The E61 Group - Truth and Lies

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malachi

#1: Post by malachi »

Inspired by a conversation with Dan, I thought I would start a thread to allow folks to ask questions about this near-ubiquitious espresso group and to hopefully clear up some misperceptions about it.

Please - feel free to ask questions and to post your own clarifications and corrections.


I'll start with perhaps the most common misunderstanding of the E61 group.

The E61 does not "run hot". Many people take the phrase "cooling flush" to mean that the group is hotter than the target brew temp and must be cooled by running brew water through it. This is not the case. On HX machines, you do need to flush to cool your brew water - but what you are cooling is the heat exchanger, not the group head. The group, in fact, runs cool and the initial flush will actually serve to not only cool your brew water but also to heat your group.
On a dual boiler machine with an E61 group you would thus need to do a "warming flush" (as you would with an auto Marzocco Linea).
"Taste is the only morality." -- John Ruskin

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barry

#2: Post by barry »

not all e-61 heads are true e-61 heads. the patent has run out and there are several aftermarket and non-faema versions, some w/o pre-infusion, and, iirc, some that aren't even thermosyphons.

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malachi

#3: Post by malachi »

Good point!

At some point we should try and group the various E61 groups (original, variant, imitation) and categorize them.
"Taste is the only morality." -- John Ruskin

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Teme

#4: Post by Teme »

I recall someone claiming that Faema and Vibiemme are the only ones with the "original" groups while all others are imitations. Can anyone confirm this? I'll try and find the comment and post a link...

Br,
Teme

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malachi

#5: Post by malachi »

I think it would be worthwhile to try and "classify" the various groups.

Just because a group is an "imitation" doesn't guarantee that it's inferior. I'm predicting that there are probably variants that are equal to or perhaps even superior to the "true" E61 while there are others that are inferior.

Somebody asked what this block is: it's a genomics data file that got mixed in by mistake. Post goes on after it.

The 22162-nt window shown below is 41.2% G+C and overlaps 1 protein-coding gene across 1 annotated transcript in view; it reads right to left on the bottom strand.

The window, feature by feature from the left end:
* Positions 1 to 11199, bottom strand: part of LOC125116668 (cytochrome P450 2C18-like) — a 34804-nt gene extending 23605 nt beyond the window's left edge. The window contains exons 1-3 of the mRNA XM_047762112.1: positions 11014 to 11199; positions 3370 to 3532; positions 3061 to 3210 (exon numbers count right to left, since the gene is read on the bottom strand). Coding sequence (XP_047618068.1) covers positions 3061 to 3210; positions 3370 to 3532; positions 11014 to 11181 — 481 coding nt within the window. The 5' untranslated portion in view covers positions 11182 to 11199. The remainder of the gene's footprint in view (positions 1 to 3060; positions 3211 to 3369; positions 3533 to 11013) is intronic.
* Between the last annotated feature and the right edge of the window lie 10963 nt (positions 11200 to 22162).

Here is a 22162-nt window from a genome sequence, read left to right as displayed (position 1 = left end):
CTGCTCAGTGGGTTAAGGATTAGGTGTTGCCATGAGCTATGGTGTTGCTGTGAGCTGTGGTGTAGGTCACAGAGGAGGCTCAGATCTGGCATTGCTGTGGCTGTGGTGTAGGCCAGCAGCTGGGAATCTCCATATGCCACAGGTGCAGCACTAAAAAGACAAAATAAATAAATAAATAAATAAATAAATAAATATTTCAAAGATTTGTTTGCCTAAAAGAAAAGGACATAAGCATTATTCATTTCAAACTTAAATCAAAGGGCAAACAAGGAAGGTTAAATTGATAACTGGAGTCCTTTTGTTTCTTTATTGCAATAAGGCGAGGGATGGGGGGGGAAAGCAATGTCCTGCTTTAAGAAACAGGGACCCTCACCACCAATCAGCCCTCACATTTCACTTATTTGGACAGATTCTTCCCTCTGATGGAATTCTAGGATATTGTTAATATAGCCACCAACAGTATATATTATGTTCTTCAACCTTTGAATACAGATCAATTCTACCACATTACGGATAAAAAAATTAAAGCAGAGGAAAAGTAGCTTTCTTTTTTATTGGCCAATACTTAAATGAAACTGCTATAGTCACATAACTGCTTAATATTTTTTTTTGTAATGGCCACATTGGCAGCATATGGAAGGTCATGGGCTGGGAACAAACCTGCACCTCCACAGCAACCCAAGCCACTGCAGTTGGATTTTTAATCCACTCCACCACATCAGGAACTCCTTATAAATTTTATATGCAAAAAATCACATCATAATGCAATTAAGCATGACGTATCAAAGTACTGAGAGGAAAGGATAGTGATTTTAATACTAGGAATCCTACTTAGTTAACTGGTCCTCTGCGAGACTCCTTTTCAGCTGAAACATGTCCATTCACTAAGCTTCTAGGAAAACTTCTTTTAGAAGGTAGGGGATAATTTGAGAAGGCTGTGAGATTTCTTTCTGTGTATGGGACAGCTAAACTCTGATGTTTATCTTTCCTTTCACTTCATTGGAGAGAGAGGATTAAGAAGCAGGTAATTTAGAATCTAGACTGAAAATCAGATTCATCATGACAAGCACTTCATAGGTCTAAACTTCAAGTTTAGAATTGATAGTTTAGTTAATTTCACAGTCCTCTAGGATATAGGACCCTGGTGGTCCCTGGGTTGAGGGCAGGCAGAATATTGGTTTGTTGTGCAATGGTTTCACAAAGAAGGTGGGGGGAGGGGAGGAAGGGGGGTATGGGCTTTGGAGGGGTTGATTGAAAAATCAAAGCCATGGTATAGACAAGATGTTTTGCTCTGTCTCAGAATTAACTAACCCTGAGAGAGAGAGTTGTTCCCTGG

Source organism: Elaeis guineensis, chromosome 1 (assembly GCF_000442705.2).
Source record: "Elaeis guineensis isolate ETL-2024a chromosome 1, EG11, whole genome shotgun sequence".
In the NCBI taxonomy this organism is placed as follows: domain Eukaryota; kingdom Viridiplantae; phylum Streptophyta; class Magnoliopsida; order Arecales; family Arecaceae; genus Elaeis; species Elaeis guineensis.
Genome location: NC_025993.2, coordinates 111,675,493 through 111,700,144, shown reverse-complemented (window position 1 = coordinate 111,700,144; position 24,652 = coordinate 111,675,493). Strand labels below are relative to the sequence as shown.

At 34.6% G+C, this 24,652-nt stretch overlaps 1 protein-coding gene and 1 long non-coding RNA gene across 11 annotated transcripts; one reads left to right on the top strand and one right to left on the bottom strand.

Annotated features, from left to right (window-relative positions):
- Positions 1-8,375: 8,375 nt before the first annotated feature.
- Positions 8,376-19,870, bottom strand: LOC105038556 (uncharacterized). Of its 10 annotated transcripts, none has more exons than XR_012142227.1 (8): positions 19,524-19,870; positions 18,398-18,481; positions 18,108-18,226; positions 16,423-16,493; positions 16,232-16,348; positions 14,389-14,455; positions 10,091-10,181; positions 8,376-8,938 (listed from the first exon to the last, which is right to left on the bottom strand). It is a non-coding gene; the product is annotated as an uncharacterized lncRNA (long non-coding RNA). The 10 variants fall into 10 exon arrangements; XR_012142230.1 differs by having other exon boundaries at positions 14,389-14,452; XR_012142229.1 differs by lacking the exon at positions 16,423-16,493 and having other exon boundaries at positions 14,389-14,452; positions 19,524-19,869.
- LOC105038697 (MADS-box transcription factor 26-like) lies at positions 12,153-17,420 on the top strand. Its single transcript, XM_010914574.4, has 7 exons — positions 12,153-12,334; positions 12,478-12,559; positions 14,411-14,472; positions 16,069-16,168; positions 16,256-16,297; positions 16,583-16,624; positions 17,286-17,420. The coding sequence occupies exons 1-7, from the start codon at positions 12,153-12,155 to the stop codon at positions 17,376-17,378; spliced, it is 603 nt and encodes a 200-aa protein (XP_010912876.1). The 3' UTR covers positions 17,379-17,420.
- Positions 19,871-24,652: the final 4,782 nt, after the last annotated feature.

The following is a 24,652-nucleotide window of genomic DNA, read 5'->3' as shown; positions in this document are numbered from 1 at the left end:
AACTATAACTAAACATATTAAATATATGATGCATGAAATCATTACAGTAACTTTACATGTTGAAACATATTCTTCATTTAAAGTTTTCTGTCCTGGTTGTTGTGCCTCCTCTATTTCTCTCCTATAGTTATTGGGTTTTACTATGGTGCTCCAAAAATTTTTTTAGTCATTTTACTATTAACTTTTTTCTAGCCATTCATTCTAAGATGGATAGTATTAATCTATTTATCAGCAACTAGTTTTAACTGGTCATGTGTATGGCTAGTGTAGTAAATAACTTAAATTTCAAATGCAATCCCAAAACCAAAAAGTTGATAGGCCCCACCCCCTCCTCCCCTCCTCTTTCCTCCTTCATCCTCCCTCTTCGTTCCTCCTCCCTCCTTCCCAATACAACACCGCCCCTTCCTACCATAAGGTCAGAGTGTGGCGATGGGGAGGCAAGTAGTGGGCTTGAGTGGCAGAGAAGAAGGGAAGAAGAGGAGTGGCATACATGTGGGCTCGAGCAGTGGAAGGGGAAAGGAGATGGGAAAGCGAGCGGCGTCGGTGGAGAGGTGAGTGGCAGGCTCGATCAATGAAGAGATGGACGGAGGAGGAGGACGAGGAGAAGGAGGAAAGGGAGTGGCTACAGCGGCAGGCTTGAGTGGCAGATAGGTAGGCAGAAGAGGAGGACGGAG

So rather than "true" versus "imitation" perhaps we should focus on classifying based on functionality and performance.
"Taste is the only morality." -- John Ruskin

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HB
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#6: Post by HB »

malachi wrote:I'm predicting that there are probably variants that are equal to or perhaps even superior to the "true" E61 while there are others that are inferior.
What does a "true" E61 mean anyway? For those who are joining late, the discussion E61 Group Espresso Machine: Is its reputation justified? included the original E61 patent diagram, enlarged below:

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From patent 3,230,974, "Alternately Seating Valves"

Below is Lino's carefully CAD-recreated image measured directly from a modern version:

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Courtesy of Verna Design Inc (please do not copy)

In terms of mechanisms, they look to be identical. However chamber #3, which contains the water that circulates from the boiler, is much larger in the original than the newer model. The patent doesn't mention the boiler design, so I can't say whether the espresso machines of that day were mostly HXs or had dedicated brew boilers. If it were circulating steam boiler water, no doubt the grouphead would have the potential to heat up much more, explaining why thermosyphon flow restrictors were standard issue for the Faema E61:

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Flow restrictor of the Faema E61 Legend, courtesy Ninth Street Espresso

I recognize that many attribute nearly hallowed status to the E61, but ironically it's usually in lauding its thermal stability, which isn't even mentioned in the patent (read it above) versus a "solenoid type" E61 (i.e., without expansion chamber like La Valentina)? There is indeed a measureable difference, as noted in Pressure profiles, preinfusion and the forgiveness factor:

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Comparisons of Expobar Brewtus (E61 "lever type"), Elektra A3 (rotary), and La Valentina (E61 "solenoid type")

In all fairness, I haven't dedicated time exclusively to discerning the "forgiveness factor" between the lever and solenoid type E61s. My practical usage suggests that if it exists, it isn't a critical distinguishing feature.